Seattle’s never been short on big-name fashion brands and internationally renowned retailers – see Nordstrom, REI, and Amazon. Rollick, the recently launched site helmed by local lady Kelly Jensen, is a little different.
With a retail and fashion pedigree that’s more than a little impressive – she studied apparel merchandising and marketing at WSU, worked for Nordstrom and Eddie Bauer, and currently works as a merchandiser for Cutter & Buck – Jensen noticed a hole in the fashion world for what she calls “real, rad women.” We checked in with her to pick her brain about being a businesswoman, juggling a full-time gig and her own store, and the world’s cutest store mascot.
Seattle Refined: First, the elevator pitch. What’s Rollick?
Kelly Jensen: Rollick is an online shop for girls who just wanna have pun! It’s kicking the phony out of fashion. I want the whole feel of Rollick to be easy, casual, and fun – I love and appreciate great design, but I’ve found that with great design usually comes a stuffy and serious brand. I want everything from the clothes to the models to the visual design of Rollick to have an authentic and approachable vibe, because I think life is way too short to take your style too seriously.
A dumb question, but a necessary one: who’s the Rollick girl?
Not dumb at all! I worked really hard on getting a clear idea of who I want my girl to be. She doesn’t take herself too seriously – and hopefully enjoys a good pun or two. She’s interested and cares about style, but would consider herself fashion-obsessed. Scrolling through pages and pages of a big retailer’s site isn’t her jam – ain’t nobody got time for that. She’d rather be out having drinks with friends or traveling than worrying about trends, but she’s happy to treat herself to something new every now and then if it fits with her lifestyle. My hope is that by tailoring my offering to her preferences of easy and wearable styles, she’ll have a one-stop shop for unique and special pieces to add to her wardrobe. Then she can back to conquering the world.
Tell us a little about your experience! You’ve worked for Seattle-based retailers and you’re a WSU grad.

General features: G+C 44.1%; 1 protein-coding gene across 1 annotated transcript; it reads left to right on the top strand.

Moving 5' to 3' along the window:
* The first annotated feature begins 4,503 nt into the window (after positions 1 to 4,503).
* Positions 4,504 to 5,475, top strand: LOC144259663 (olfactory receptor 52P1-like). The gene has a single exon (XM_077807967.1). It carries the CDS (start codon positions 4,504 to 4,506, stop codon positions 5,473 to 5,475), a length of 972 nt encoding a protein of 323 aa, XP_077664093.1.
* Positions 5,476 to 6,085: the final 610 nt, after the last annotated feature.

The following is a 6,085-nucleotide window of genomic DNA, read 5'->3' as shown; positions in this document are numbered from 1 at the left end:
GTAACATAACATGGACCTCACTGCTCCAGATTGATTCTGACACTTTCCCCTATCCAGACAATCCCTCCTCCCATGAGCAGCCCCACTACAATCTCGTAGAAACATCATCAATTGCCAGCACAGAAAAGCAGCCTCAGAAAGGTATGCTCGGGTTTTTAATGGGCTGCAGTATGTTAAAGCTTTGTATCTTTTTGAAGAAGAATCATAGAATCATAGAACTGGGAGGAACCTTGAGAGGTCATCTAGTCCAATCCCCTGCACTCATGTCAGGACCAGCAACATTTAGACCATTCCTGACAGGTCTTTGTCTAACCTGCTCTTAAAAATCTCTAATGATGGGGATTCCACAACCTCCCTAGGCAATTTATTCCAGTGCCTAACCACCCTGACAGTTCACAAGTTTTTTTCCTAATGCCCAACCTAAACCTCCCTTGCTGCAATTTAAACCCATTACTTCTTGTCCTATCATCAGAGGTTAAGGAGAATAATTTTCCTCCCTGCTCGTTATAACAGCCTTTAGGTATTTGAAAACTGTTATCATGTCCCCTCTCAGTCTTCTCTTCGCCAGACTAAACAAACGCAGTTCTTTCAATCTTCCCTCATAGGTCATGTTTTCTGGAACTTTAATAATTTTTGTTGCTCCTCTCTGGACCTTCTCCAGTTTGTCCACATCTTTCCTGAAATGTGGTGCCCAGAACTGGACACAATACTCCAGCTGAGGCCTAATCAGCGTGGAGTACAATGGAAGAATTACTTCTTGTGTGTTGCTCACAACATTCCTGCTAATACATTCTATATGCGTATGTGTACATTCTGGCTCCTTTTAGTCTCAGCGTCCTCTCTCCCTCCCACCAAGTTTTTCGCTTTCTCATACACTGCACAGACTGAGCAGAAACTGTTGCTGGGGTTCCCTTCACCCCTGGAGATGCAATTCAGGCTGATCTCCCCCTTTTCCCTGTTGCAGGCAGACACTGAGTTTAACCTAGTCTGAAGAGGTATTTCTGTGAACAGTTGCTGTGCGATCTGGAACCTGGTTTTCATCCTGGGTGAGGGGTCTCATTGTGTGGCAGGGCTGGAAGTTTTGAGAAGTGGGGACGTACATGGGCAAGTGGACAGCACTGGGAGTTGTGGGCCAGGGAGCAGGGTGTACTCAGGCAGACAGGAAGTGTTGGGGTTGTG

Heck yeah! Go Cougs! I loved my experience at WSU and think it really prepared me in so many ways. I majored in apparel merchandising and minored in marketing, both of which are obviously incredibly pertinent to what I’m doing with Rollick. I was also in the Greek system, which helped me to build a huge network. That’s been so helpful with the initial launch of Rollick, because I’m able to reach so many girls within my target demographic.
I worked on the Nordstrom sales floor for about six months after college and enjoyed the company, but I’m not cut out for sales – too awkward. It was great though, because I got to interact with customers, see what worked, and see what didn’t. I moved on to Eddie Bauer and learned a ton about the inner workings of a retail corporation. I was on the planning and allocation side of the business, which is pretty numbers and analysis-heavy. It gave me a great foundation for being smart about inventory for Rollick. After a few years, I moved on to Cutter & Buck, where I still work full time as a merchandiser. I’ve also been a big of a Jill-of-All-Trades within C&B since it’s a smaller company, which has offered a great opportunity to learn how to multitask.
How did you get the site off the ground?
One word: Google. It’s been such a crazy learning experience. My husband and I agreed on a number we could pull from our savings to get it off the ground, and I’ve been pressing forward ever since I went through a branding course through a company named Hey Sweet Pea, and it covered everything from my target customer to my company name to my mission and elevator pitch. For my website I use the e-commerce platform Shopify, which I would recommend in a heartbeat. I worked with a designer to help come up with my logo and overall aesthetic feel, and for sourcing I traveled down to Las Vegas for the Magic trade show last summer. The models are all friends or friends of friends – I really wanted to use “real” women. I’m lucky to have some amazing women in my life who were willing to step in front of the camera for me and act a little goofy, and I think they did an amazing job.
What would you say to other lady entrepreneurs who want to get a business off the ground?
If you have a business idea that you can’t stop thinking about, do the research, crunch some numbers, and start taking action that will move you in that direction. I spent so much time at the beginning of building this business listening to other people’s stories and not moving forward on my own dreams. If you take enough baby steps forward, eventually you’ll be able to run with something great. I also often go back to the John Lennon quote my dad always recites: “There are no problems, only solutions.” For every frustrating and mind-boggling issue I’ve come across, there’s an answer out there somewhere. Keep calm and Google it.
Finally, Wilma the dog. Tell us everything.
Oh Wilma. She’s the sassiest little chunk you’ll ever meet. We got her as a puppy in April at almost the exact time I started seriously pursuing Rollick. She basically demands to be in my lap when I’m at my desk, her middle name is Waffles, and she snores like an 80-year-old man. When she’s not too busy posting on her Instagram she can be found sleeping 95% of the day. #spiritanimal.